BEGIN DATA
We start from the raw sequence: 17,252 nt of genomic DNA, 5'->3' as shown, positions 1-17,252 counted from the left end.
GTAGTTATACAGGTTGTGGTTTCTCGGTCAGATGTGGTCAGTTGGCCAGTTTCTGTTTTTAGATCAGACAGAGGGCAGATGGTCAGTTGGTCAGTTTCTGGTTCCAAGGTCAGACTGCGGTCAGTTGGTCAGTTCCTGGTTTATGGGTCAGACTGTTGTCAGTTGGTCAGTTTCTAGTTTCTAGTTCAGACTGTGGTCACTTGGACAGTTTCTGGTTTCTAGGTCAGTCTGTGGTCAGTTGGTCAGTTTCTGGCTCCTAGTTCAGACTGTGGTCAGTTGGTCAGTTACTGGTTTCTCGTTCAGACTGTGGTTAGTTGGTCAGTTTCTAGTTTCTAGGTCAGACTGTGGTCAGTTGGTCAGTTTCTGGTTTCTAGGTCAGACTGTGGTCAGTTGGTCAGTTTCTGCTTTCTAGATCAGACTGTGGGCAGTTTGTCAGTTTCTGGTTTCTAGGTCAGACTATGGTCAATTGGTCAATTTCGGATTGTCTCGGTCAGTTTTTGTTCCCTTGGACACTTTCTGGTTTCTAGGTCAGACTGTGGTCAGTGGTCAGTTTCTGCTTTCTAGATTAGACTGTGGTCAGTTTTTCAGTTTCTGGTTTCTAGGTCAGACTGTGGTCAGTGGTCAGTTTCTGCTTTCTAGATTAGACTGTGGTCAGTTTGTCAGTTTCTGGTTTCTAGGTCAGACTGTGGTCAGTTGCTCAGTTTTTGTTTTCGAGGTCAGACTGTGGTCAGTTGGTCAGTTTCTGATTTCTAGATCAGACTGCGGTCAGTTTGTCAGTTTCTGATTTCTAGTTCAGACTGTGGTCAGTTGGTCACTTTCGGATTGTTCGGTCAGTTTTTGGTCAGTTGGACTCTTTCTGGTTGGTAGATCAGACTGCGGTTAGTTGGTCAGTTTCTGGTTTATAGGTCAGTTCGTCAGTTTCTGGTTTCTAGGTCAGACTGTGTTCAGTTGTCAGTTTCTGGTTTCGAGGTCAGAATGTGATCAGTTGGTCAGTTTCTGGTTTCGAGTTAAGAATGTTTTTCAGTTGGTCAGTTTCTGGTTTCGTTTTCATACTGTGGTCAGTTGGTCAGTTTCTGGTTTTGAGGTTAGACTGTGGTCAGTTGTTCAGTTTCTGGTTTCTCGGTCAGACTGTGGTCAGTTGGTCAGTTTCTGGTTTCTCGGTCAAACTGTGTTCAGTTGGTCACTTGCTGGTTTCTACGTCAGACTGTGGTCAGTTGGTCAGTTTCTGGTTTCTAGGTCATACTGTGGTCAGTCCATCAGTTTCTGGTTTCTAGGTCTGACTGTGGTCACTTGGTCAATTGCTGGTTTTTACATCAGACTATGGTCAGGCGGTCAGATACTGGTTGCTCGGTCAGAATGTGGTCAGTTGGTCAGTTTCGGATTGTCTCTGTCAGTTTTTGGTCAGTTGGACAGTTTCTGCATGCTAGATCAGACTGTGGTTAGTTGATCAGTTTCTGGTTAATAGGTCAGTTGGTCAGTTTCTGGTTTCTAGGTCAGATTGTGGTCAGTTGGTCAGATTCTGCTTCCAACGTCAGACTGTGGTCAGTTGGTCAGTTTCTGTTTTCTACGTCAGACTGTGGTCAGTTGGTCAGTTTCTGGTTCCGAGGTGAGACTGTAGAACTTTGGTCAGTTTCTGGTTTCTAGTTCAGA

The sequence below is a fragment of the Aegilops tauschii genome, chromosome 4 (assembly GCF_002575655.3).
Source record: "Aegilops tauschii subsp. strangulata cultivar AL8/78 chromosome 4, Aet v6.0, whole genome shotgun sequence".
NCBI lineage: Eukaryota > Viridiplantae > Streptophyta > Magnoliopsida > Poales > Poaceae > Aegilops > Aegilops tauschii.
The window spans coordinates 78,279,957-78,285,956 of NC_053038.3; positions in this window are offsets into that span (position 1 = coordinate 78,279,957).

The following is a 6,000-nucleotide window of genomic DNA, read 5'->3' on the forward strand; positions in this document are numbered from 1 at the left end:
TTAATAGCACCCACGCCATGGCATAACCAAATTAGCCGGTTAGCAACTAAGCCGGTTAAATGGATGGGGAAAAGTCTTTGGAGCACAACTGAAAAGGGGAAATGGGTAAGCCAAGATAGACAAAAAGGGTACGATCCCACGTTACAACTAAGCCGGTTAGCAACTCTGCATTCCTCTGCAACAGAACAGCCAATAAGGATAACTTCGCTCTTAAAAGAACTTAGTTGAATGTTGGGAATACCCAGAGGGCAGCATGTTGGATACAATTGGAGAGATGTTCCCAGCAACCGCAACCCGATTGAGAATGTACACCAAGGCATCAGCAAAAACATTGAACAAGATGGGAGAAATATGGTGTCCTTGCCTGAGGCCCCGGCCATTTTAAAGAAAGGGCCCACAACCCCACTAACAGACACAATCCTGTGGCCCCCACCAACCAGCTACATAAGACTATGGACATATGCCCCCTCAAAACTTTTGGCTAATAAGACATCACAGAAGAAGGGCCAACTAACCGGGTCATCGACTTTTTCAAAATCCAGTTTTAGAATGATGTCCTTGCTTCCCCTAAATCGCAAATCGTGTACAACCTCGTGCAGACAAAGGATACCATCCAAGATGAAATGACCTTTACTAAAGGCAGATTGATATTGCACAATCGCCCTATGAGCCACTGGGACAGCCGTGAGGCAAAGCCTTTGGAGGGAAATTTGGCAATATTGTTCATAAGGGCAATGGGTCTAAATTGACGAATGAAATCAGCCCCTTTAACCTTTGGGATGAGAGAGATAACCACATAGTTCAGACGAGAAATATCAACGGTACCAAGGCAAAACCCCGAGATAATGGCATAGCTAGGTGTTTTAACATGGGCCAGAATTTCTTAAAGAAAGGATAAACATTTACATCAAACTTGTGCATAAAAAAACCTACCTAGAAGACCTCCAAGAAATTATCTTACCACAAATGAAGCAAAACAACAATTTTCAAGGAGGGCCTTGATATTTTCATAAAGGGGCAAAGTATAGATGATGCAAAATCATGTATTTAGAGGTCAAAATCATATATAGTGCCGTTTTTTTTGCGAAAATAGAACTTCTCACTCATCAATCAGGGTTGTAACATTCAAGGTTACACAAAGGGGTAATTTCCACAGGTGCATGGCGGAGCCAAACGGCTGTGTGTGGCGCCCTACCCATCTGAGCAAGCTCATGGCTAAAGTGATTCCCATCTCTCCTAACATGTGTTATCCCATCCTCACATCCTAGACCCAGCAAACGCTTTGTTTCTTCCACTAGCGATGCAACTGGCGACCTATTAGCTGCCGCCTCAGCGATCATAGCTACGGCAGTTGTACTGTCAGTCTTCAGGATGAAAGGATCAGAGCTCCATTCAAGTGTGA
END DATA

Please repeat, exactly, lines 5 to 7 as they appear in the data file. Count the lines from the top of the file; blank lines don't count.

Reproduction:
NCBI lineage: Eukaryota > Viridiplantae > Streptophyta > Magnoliopsida > Poales > Poaceae > Aegilops > Aegilops tauschii.
The window spans coordinates 78,279,957-78,285,956 of NC_053038.3; positions in this window are offsets into that span (position 1 = coordinate 78,279,957).

The following is a 6,000-nucleotide window of genomic DNA, read 5'->3' on the forward strand; positions in this document are numbered from 1 at the left end: